I was pleased with my version of the Wallace tartan. Tweak number two was the result of my thinking, wouldn't it be cute if the kilt had a little kilt pin in it? Some online and in person comparison shopping later, I found I couldn't buy a kilt pin of the right size unless I bought a hundred or so of them, so next I looked into the possibility of making a single kilt pin of the right size. In the end, I made one in fifteen minutes using this very helpful video tutorial

I haven't worn a kilt since my elementary school uniform days, so I did some more googling on the topic of correct kilt pin placement. From what I understand, a kilt pin is supposed to be worn clasp down on the right side, and two inches from the bottom hem. I adhered faithfully to the first two sipulations, but had to cheat on the "two inches from the bottom" rule because that would have put the kilt pin more than halfway up the kilt.   


Tweak number three came about because I didn't have any silver or gray yarn suitable for the buttons, didn't want to buy a whole new skein of it when I needed such a tiny amount, and didn't particularly like look of the crocheted ones anyway. I used some tooled metal buttons from my button tin that I thought were just perfect for the jacket.

Tweaks four and five happened when it occurred to me after I'd made the bow tie that Sarah Gasson's design was the masculine version of traditional highland dress. I did a little googling to find out what the feminine version entailed. Did women even wear sporrans, sashes, and bow ties in traditional highland dress for women? According to my googling results (and I could easily be wrong about any of this!), in traditional highland dress, women don't wear sporrans or bow ties, but  they do wear sashes and shawls, and sometimes lace jabots. I nixed the sporran and the bow tie that the pattern called for, made the sash, and cobbled together a lace jabot out of a few scraps of lace I found in my ribbon cannister, using some photos of lace jabots that I found online for reference. I thought the result was, if not up to lace jabot industry standards, pretty decent as a finishing touch on a doll for a seven-year-old.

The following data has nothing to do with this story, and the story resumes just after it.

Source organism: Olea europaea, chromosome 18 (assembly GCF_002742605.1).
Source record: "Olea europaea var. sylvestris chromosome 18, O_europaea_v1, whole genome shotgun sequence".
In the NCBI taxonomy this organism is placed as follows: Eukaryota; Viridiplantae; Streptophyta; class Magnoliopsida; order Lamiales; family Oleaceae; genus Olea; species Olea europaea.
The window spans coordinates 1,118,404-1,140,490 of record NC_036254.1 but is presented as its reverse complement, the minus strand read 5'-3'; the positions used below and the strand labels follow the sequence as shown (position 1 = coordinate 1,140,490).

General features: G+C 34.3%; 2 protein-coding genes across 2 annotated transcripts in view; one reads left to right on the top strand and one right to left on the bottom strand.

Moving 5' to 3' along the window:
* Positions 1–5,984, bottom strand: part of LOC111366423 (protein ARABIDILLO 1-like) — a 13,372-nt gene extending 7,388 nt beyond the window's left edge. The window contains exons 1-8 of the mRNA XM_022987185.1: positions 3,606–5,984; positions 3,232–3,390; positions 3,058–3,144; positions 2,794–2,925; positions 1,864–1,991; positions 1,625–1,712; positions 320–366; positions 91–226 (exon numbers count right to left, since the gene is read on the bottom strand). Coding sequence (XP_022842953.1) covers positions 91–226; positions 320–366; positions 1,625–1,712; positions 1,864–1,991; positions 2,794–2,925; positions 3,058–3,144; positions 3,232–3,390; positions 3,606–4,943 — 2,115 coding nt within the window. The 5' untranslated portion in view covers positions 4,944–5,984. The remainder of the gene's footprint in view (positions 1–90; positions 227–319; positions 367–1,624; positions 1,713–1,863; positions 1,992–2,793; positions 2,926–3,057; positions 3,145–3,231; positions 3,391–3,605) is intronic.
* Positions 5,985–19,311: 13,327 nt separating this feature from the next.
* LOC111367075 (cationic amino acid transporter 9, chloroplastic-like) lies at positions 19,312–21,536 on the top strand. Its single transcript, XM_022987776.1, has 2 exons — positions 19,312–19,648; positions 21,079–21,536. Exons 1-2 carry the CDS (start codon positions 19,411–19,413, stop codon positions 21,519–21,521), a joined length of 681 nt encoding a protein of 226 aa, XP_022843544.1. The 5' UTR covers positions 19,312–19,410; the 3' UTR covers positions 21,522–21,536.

The finished highland dress outfit. Olivia will be able to take Rainbow along when she goes to see her father play bagpipes in her town's parade, and sit her up at the table when she and her parents are hosting a Wallace family gathering. 

When I was visiting Lindsie and we were watching Olivia with her doll, Lindsie asked me which of the seven outfits was my favourite. I said I didn't know if I had a favourite, but that the Scottish outfit was the one I was proudest of. It wasn't until I was writing this post that I realized that I totally forgot to make the flashings for the socks, which is seriously undercutting that sense of pride, sigh. Well, I suppose if it bothers me enough, I can make some, take them with me when I go visit Lindsie in October, and sew them in at that point.

For this outfit, I used some white yarn I had on hand, and I also purchased some skeins of Patons Astra DK in Cardinal, Black, and Maize Yellow. I had 40 grams of the black left, and 10 grams of the yellow. I used up the remaining red in one of the other doll outfits, so I won't count that in my tally for this outfit. But I have no idea how much white yarn I used, because it seems I forgot to weigh it before I started work. I have a note on one of my patterns that says a completed sweater of this type weighed 50 grams, so I think it's safe to say that I would have used at least 60 grams of white to make the shirt and socks for this outfit. I'm going to estimate that this outfit resulted in a net decrease of -10 grams 

And we come now to another too-adorable outfit of Sarah Gasson's. This is the Christmas Jumper design. How freaking cute are those little Timberland-style boots? And this is one of those (rare!) nitting design samples that has such a perfect colour scheme that I just have to replicate it.